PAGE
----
Anaplasma, Coxiella, Ehrlichia, and Rickettsia spp. were previously considered as members of the same family but are now considered distinct entities based on genetic analysis. These groups of organisms are bacteria but only grow inside living cells.
Common names for disease: Anaplasmosis, human granulocytic anaplasmosis (HGA), previously described as human granulocytic ehrlichiosis (HGE)
Ranchers, farmers, foresters, rangers, hunters, lumberjacks, landscapers, outdoor workers, veterinarians, and research and laboratory technicians are at increased risk of exposure.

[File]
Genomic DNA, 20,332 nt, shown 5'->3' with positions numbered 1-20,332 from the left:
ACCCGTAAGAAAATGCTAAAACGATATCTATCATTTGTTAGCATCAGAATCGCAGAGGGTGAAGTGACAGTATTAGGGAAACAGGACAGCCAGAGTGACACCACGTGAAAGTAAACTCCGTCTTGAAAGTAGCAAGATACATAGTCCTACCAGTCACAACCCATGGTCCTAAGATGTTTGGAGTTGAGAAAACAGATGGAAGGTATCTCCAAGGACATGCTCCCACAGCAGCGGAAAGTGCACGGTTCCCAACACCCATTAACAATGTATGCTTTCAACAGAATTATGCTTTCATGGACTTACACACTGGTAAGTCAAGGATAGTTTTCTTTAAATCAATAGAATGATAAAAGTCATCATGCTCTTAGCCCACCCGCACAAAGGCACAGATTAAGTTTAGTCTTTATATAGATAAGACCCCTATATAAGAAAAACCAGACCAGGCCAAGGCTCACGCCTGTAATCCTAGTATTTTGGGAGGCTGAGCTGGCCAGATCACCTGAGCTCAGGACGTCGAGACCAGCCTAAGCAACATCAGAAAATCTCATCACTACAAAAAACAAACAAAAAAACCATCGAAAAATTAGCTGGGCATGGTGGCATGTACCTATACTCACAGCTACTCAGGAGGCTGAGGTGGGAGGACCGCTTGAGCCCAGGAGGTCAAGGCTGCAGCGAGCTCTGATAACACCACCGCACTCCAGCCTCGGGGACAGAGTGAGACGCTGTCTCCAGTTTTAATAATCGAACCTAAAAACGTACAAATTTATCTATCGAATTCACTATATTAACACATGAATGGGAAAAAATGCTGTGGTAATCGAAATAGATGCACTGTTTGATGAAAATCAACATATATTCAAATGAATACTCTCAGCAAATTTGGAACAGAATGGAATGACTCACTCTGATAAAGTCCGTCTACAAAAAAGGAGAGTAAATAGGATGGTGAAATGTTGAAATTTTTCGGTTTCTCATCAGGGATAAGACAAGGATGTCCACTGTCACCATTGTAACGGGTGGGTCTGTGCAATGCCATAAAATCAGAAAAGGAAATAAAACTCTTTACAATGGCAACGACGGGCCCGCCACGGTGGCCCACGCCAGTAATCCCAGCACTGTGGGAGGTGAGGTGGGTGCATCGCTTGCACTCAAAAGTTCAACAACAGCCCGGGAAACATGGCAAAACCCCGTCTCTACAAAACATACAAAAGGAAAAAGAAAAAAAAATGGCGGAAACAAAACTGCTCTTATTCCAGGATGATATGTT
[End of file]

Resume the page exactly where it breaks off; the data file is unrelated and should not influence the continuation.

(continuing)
Anaplasma is transmitted to humans by the bite of an infected tick. The blacklegged tick (Ixodes scapularis) is the vector of Anaplasma phagocytophilum in the northeast and upper midwestern United States, and the western blacklegged tick (Ixodes pacificus) is the primary vector in Northern California (Figure 25.1).1 Cases have also been confirmed in several European and Asian countries.